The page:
SPRING FEASTS – SALVATION FROM SIN
Clean out the old leaven, that you may be a new lump, just as you are in fact unleavened. For Christ our Passover also has been sacrificed. Let us therefore celebrate the feast…
(1 Cor 5:7-8 NASB)
Almighty God laid down a plan for salvation from before the foundation of this world, (Eph 1:1-14). Not only was the Father meticulous in how He would establish redemption for man, but He also determined the exact seasons (precise time) to administrate His salvation. It is fascinating to study the Feasts of the Lord and discover that a blueprint for the elementary doctrines of salvation, as laid out in Hebrews 6:1-2, was laid down in the Jewish Feasts. These feasts are magnificent types laid down in the history of Israel, not only to prepare man for the seasons in which salvation would be administrated, but also to provide a plumb line, laid down as a fundamental standard to protect us from deviating from the truth.
The Jewish Feasts of the Lord are grouped together in two seasons – Spring and Autumn. The Spring Feasts, namely Passover, Unleavened Bread, First Fruits, and the Feast of Weeks (Shavuot) are grouped together. These four feasts are inseparably connected, to establish, in typology, the first season of salvation, namely, the redemption of our souls. The Autumn Feasts, namely Feast of Trumpets, Day of Atonement (Yom Kippur), and Feast of Tabernacles (Succoth), are also inseparably grouped together; and will, in the season of their literal fulfilment, realise the final season of our salvation, namely, the redemption of our bodies and the restoration of creation.
Passover, in typology, lays down the requirements for atonement, namely the sacrificial death of an Unblemished Lamb to appease the wrath of God against all ungodliness and the unrighteousness of man in presenting blood on the atonement seat. The blood of a righteous Man, Jesus Christ, is thus establishing righteousness before the judgment seat of Almighty God on Judgment Day (Yom Kippur), for those who believe unto Him for salvation, (Rom 1:18; Rom 3:23-26; Rom 5:9).
On Passover, the Lamb was to be eaten with Unleavened Bread, symbolizing the impartation of sanctification, through righteousness established by the Lamb of God, for without being sanctified, no man can enter into the presence of a holy God, (1 Peter 1:14-19). The Feast of Unleavened Bread is a seven-day celebration to symbolize an ongoing walk of sanctification to perfect holiness in the lives of those who persevere in their faith, (1 Cor 5:6-8). [The number 7 symbolizes perfection or completion.]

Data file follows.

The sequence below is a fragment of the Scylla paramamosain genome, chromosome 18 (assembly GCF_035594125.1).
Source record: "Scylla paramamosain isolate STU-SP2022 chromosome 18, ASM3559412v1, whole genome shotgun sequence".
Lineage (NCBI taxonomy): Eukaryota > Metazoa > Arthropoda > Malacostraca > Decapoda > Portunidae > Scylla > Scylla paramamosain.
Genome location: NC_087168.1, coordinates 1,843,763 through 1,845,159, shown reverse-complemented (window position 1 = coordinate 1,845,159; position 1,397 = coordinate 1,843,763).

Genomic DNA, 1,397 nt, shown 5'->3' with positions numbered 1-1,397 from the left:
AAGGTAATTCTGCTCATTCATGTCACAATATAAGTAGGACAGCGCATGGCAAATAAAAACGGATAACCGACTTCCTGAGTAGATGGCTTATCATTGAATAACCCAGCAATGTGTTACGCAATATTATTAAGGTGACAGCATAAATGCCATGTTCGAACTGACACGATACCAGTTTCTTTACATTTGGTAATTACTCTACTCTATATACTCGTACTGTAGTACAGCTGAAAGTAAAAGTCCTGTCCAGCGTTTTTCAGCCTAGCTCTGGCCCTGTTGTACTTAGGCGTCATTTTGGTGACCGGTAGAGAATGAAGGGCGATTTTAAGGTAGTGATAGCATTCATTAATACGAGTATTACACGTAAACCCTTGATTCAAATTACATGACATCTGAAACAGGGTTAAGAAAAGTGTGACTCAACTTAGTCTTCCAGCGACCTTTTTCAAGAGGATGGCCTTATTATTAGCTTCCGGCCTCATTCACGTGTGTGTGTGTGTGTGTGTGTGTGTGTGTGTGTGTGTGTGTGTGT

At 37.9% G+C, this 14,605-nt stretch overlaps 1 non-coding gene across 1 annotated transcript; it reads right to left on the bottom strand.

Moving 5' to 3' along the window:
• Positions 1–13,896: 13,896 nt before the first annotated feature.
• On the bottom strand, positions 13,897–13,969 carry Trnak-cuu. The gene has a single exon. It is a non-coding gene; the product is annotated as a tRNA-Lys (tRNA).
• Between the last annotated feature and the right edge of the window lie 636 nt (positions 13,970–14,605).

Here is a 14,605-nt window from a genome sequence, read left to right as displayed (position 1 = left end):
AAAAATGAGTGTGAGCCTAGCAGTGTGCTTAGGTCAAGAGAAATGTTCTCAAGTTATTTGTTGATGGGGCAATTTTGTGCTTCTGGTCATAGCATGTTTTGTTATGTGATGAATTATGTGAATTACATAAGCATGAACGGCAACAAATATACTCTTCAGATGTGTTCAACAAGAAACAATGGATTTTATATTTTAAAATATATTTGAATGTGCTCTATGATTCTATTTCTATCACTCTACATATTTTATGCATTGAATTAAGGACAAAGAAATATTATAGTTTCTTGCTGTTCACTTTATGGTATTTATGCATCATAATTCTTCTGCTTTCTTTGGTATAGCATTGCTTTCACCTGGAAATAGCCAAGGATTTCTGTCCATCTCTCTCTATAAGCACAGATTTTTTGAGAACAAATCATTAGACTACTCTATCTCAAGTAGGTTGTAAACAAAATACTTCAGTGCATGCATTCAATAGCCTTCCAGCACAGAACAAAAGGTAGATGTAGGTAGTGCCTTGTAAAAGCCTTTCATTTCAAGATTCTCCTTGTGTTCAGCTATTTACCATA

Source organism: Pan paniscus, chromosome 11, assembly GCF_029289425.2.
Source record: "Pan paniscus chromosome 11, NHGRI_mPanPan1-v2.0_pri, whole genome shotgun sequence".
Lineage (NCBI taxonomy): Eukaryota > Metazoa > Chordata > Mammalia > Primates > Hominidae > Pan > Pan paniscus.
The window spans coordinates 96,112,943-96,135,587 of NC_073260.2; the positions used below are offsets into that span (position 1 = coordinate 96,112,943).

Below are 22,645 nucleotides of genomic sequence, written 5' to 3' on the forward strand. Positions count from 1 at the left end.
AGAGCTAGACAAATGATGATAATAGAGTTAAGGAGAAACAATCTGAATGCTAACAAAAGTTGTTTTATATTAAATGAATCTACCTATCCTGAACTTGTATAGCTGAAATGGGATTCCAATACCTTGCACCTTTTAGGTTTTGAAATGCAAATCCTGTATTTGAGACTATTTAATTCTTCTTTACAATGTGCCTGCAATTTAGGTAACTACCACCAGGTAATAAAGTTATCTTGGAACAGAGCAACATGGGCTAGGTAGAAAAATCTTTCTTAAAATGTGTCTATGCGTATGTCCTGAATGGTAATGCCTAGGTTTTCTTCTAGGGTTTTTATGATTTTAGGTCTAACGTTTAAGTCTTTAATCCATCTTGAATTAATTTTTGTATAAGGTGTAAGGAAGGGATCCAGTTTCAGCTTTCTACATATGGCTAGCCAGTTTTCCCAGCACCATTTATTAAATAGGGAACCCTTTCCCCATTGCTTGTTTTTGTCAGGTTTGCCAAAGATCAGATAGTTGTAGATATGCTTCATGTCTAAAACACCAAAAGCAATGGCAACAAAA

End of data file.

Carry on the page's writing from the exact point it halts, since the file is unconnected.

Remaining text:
The First Fruit Offering, celebrated on the day following the Passover, symbolizes the resurrection of Jesus Christ. Messiah was first to be raised from the dead, and the first born of God’s new creation, (Col 1:17-18). Messiah’s resurrection is a first fruit promise of the future resurrection of the righteous, (1 Cor 15:20-24). The resurrection of the righteous will complete salvation for all who persevered in their faith, and the whole creation is in birth pangs awaiting this climactic event, (Rom 8:17-25). It is thus laid down as an elemental teaching of Messiah in Hebrews 6:1-2.
The first day of the Feast of Weeks (Shavuot) commences on celebrating the First Fruit Offering. Forty-Nine Days (7 x 7 = 49 = 7 weeks) are counted from the First Fruit Offering, having its climax on the 50th Day in celebrating the feast. Seven weeks culminating in the 50th DAY is a clear resemblance of the Jubilee, celebrated as liberation and restoration of the land. The Jubilee is synonymous to two very important principles, namely the liberation of debt and the restoration of inheritance, (Lev 25:10). It was indeed exactly on this 50th Day of celebrating this Jewish Feast (‘Pente’ is the Greek for fifty), that the promise of the Holy Spirit was poured out to immerse those who waited on Him by faith, (Acts 2:1-21). Receiving the Holy Spirit on the 50th Day clearly symbolize the Believer’s spiritual liberation from the power of sin (Rom 8:1-9; Gal 5:1-18), and his spiritual restoration into the image of Messiah (Rom 8:29). Not only does the Holy Spirit seal the inheritance of the righteous, (Eph 1:13; 2 Cor 1:21-22), but it is indeed the Spirit of the Lord who administrates the New Covenant in the lives of those who “walk according to the Spirit” (Rom 8:2-8; Gal 5:1-18), establishing for them a weight of eternal glory, (2 Cor 3:1-18; 2 Cor 4:16-18).
The first appearance of Messiah established salvation with reference to sin, (Heb 9:27-28). In order to partake of His redemption, man has to recognize his need for salvation through repentance from dead works and faith toward God. The death and resurrection of Messiah fulfilled Passover, Unleavened Bread, and the First Fruits Offering. As an act of obedience, and a testimony to the world, we identify with the death and resurrection of
The Spring Feasts are thus a blueprint for the first part of the elementary teachings of Messiah laid down in Hebrews 6:1-2.
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